Fat Tuesday-Ash Wednesday

Pancake day went off without a hitch, we managed to put away a good old stack of crepes with pistachio ice-cream and passion-fruit syrup. Ash wednesday Gary Z got 8th in his heat of the halfpipe snowboarding, so there go our medal hopes.

Kung Hi Fat Choy!

Welcoming you all to the year of the Metal Tiger!

But that's not all, aside from Chinese New Year, we've also celebrated St. Valentines, Carnaval in the French Caribbean, the Winter Olympics and, of course, the 6-nations rugby which is in full swing! All the excitement was a little too much for our poor DSL connection, which has been in spasms all weekend. Today it's finally sorted itself out (the technicians in Tahiti were probably all out partying/watching the Olympic Games). For those of you who don't know, the french are actually pretty good at those old winter sports, so it's quite a big deal here, which is a teensy bit weird as most of us in Rurutu have never even seen snow! But we do have our own (half-)Tahitian medal hope, the snowboarder Gary Zebrowski, he's reached aito (super-hero) status here. While surfing and snowboarding aren't so different it's still quite amusing that we even register......Go Gary!


Good News!

2010 has got off to a rather inauspicious start with the cyclone and various other bad news from our family, on both sides. So I thought I'd blog about some good news, or at least a slightly unusual event. Mum and Dad were here with us in january and on their way back home they managed to lose one of their carry on bags at Heathrow, it was a small brown rolling case containing Dad's laptop and camera, what a disaster! They weren't sure exactly where they had left it, but they were in touch with the lost baggage service, as soon as they realized. They waited, but they heard nothing and assumed the worst, the bag had probably been destroyed or stolen. The insurance claim was filed.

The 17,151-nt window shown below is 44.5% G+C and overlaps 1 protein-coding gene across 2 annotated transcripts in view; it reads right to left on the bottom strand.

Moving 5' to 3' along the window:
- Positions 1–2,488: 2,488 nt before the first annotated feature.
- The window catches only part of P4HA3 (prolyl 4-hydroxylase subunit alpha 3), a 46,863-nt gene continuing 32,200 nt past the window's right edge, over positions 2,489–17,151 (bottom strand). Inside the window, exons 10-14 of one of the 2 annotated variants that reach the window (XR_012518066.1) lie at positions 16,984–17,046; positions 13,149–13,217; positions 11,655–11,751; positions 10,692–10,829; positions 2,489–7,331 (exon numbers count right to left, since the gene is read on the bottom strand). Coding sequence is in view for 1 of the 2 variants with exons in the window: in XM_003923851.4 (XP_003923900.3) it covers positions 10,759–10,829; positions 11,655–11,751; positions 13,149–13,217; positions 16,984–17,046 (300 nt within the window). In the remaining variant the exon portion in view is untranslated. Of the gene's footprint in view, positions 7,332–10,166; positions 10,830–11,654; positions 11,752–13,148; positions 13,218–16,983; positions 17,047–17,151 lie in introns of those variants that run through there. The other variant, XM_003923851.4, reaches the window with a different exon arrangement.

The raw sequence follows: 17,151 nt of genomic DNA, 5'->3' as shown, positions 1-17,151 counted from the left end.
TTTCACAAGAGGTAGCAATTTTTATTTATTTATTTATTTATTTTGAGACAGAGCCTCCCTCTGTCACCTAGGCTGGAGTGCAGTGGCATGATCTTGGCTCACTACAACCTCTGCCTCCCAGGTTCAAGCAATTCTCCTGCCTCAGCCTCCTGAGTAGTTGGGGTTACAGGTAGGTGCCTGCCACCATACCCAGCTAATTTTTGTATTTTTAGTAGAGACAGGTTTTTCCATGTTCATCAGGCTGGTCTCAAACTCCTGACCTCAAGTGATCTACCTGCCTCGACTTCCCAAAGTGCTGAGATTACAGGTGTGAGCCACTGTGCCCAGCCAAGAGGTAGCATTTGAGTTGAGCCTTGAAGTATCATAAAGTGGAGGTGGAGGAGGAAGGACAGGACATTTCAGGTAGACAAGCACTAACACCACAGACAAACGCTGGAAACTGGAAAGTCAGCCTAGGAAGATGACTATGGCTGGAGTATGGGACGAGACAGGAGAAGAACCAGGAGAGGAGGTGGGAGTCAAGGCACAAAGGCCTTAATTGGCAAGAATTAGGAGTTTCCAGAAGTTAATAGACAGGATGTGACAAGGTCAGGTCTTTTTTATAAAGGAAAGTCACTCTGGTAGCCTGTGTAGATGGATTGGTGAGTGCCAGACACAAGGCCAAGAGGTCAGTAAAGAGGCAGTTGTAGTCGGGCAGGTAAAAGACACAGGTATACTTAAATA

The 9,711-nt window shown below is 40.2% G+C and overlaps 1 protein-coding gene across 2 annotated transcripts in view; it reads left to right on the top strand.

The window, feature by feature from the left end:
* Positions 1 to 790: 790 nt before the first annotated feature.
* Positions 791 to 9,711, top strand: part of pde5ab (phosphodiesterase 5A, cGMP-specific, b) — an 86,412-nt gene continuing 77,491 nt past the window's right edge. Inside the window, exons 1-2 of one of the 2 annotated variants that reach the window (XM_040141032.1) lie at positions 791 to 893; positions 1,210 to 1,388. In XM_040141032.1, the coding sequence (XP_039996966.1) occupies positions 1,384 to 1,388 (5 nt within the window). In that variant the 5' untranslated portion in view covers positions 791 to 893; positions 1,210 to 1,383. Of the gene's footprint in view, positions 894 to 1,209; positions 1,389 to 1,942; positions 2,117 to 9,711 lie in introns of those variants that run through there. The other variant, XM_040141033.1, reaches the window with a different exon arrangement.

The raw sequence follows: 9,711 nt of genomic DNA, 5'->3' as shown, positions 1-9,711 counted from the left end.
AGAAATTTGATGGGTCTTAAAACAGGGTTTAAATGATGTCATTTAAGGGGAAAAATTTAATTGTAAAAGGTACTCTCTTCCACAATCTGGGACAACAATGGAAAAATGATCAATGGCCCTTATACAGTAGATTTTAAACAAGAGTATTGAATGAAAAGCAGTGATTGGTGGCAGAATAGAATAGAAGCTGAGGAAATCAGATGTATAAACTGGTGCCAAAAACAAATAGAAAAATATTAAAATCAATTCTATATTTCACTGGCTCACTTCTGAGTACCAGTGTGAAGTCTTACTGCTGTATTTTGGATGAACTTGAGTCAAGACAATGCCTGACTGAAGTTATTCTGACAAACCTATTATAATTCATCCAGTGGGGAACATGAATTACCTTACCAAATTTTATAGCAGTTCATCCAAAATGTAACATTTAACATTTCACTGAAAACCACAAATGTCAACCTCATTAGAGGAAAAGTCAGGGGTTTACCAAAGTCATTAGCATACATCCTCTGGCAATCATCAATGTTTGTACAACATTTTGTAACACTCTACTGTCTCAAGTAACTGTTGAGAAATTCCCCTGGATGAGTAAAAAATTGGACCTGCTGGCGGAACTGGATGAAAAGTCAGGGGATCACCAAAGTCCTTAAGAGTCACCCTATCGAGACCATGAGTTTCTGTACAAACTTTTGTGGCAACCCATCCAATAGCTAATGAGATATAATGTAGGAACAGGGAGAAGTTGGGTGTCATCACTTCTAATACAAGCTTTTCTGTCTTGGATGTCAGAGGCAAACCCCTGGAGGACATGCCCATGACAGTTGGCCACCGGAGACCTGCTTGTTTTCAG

But, in early february, more than two weeks later, they received a call from Air New Zealand, their case had been located next to the baggage carousel and finally returned to Air New Zealand, thanks to the baggage tag Mum had insisted on attaching to the case (there's a moral to this story!). They went back up to Heathrow and collected the case, untouched. What are the chances (less than 1/100 according to the AirNZ baggage handler). The insurance company was amazed, when Dad called.

So here are a couple of salvaged photos, taken at the airport in Rurutu back in january......


Ten Reasons why I like living in Rurutu: #4

Passion-fruit. The vine is native to South America, but is grown broadly across the world, in Rurutu it grows a bit like a weed. It has attractive flowers and beautiful purple fruits with orange pulp.